When it rains it pours in “The Looming Storm,” an atmospheric Chinese crime noir set primarily in a sodden and dying industrial town in 1997. Focused on a factory security boss whose life unravels when he becomes involved in the hunt for a serial killer, this moody item is an engrossing character study with potent commentary on the monumental social and economic changes in recent Chinese history, but it’s less successful in bringing its mystery elements to a satisfying conclusion. Still, there’s plenty here to suggest first-time feature director-writer Dong Yue could be a talent worth watching. “Storm” will be released in China on Nov. 17, following its world premiere in competition at the Tokyo Film Festival.
Though the bulk of the story takes place in 1997 — significantly the year of the Hong Kong handover and when China began closing unprofitable state-owned factories — it’s 2008 when we first meet Yu Guowei (Duhan Yihong). On the day he’s released from a 10-year jail term, Yu is required to spell his name for prison officials. By selecting the meanings of alternate tonal expressions of the Chinese characters that make up his name, Yu retitles himself as “unnecessary remnant of a glorious nation.” His identification as a casualty of China’s modernization informs everything that follows, and raises the immediate question of whether he’s a murderer or if his time behind bars was the result of other transgressions.
In 1997, Yu is the self-important security chief of Smelting Plant No. Four, an aging hunk of metal on the outskirts of a drab, unnamed provincial town. In his acceptance speech as winner of the plant’s Model Worker Award, Yu talks about “living a meaningful life in a new century with head held high.”
When not catching employees guilty of petty theft and being flattered by his fawning assistant, Xiao Liu (Zheng Wei), Yu fancies himself as a real detective. Following the grisly murders of three young women, he spots an opportunity for advancement and latches on to veteran cop Captain Zhang (Du Yuan).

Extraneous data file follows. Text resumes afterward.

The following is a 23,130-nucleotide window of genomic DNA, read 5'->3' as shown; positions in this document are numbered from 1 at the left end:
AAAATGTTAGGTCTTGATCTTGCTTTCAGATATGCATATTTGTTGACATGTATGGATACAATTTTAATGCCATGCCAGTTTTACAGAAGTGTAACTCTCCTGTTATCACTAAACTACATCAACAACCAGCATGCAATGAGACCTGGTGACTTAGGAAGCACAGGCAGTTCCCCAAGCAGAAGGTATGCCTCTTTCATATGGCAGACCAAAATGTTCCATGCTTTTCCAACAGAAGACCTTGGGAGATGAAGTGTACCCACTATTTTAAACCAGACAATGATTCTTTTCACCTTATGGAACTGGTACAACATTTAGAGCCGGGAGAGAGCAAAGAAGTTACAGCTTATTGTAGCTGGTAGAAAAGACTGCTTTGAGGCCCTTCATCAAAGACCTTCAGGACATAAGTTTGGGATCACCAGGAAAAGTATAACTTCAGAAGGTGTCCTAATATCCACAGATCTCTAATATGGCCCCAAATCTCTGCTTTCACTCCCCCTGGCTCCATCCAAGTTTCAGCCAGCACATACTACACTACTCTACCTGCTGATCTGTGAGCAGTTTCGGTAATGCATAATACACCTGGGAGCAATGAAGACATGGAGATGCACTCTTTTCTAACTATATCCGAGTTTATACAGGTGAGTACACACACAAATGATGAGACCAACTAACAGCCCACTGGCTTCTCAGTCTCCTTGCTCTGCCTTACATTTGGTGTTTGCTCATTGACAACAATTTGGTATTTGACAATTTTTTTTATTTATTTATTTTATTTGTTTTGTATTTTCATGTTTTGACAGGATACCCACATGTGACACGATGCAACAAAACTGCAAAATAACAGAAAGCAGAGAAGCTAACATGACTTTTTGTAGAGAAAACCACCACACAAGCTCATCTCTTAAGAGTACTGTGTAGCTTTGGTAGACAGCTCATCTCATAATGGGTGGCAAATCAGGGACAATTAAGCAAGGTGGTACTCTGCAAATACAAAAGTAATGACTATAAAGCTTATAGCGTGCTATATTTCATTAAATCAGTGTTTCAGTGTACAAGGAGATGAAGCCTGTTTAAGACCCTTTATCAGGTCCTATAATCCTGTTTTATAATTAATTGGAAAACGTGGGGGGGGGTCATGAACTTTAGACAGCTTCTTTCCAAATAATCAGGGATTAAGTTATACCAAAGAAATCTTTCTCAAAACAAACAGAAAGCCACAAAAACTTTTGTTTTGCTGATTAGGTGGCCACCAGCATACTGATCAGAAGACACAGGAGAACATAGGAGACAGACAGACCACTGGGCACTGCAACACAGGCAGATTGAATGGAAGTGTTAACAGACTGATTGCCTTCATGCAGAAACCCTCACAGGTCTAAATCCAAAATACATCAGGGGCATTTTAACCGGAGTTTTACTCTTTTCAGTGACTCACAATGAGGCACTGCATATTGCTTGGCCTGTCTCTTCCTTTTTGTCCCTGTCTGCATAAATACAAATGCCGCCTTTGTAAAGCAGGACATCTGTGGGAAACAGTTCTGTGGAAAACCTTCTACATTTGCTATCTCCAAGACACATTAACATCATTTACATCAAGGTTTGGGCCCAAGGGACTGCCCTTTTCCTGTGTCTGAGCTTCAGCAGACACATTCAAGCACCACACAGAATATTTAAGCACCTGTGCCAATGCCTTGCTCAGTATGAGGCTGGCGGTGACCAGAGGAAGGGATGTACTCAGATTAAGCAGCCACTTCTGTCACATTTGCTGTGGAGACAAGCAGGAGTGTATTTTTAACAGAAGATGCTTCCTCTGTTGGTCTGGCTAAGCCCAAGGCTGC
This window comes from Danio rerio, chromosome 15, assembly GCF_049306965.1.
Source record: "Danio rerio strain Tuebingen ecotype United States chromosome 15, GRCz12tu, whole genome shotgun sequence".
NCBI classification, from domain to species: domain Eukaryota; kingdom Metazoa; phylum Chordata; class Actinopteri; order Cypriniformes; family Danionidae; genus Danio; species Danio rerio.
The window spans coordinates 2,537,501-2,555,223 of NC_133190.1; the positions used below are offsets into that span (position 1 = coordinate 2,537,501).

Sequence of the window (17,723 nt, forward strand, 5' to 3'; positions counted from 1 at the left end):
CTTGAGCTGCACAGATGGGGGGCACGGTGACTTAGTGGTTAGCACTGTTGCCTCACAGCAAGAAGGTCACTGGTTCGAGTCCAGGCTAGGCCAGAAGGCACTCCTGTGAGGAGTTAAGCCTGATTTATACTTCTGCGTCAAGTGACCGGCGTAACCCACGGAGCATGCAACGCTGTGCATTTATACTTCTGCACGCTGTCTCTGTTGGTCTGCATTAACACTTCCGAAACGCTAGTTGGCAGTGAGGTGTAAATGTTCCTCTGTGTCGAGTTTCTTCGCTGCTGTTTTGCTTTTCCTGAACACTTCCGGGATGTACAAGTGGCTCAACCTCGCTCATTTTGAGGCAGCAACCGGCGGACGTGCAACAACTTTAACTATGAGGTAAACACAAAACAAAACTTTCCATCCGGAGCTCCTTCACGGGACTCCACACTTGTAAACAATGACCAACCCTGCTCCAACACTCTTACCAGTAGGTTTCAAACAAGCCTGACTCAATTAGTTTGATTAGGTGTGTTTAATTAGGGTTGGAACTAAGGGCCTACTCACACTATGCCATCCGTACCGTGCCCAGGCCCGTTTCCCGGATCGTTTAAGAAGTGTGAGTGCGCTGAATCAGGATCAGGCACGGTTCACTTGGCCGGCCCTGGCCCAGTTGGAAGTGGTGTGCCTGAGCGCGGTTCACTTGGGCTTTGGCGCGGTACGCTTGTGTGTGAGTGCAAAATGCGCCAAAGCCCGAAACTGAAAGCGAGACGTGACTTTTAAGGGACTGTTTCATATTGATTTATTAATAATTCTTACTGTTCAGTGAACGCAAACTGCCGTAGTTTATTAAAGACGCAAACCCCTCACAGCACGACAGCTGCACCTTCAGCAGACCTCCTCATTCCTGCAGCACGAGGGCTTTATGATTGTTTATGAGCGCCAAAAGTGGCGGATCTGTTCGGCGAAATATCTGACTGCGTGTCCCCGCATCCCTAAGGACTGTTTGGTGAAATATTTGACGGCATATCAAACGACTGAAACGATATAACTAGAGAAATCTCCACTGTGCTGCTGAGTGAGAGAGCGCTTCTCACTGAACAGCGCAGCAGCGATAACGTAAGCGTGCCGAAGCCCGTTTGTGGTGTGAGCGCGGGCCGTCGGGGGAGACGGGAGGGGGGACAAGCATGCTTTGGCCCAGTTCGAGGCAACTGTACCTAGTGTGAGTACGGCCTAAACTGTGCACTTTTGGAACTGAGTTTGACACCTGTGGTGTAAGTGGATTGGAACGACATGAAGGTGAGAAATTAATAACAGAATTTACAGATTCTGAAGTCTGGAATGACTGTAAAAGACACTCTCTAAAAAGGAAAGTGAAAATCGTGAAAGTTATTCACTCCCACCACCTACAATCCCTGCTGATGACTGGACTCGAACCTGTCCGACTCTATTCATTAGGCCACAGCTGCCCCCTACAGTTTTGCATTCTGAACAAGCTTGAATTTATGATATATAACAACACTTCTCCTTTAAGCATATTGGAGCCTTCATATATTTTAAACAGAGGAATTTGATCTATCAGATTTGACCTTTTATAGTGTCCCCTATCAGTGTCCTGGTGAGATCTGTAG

With Zhang and his dismissive deputy Li (Zheng Chuyi) doing things by the book, Yu figures he’ll crack the case on his own. In true genre tradition, this initially involves asking a dance hall hooker about suspicious men, followed by a deadly chase sequence in a rail-switching yard.
So far so good as a murder mystery, and things get more interesting as Yu’s personal life comes to light. Yanzi (Jiang Yiyan) is a kind-hearted prostitute who’s been able to open a legitimate beauty salon thanks to Yu’s generosity. Affixed to her mirror is a postcard of Hong Kong, where she dreams of moving with Yu. In an intriguing set of developments, it becomes clear that Yu, who’s unattached, has never done more than slow dance with Yanzi and is using her as bait for the killer.
All indicators point to a juicy finale, but Dong’s screenplay fumbles in the final furlong. As Yu’s dangerous plan begins to unravel, there’s s strong sense that some of what’s come before may be a figment of his imagination, or at least an embellishment of the truth. With smarter scripting, this might have resulted in a gripping climax, but the wrap-up is a rushed and murky let-down from the tightly controlled and very well performed psychological crime drama that’s preceded it.
With rain incessantly tumbling down and barely a moment when primary colors are seen in the film’s 1997-set segments, “Storm” sends a strong visual message that the dreams and self-perceptions of many inhabitants of this old gray town are being washed away by the tide of change. That feeling is heightened by a soundtrack consisting of rumbling industrial noise and moody electronic pieces by composer Ding Ke.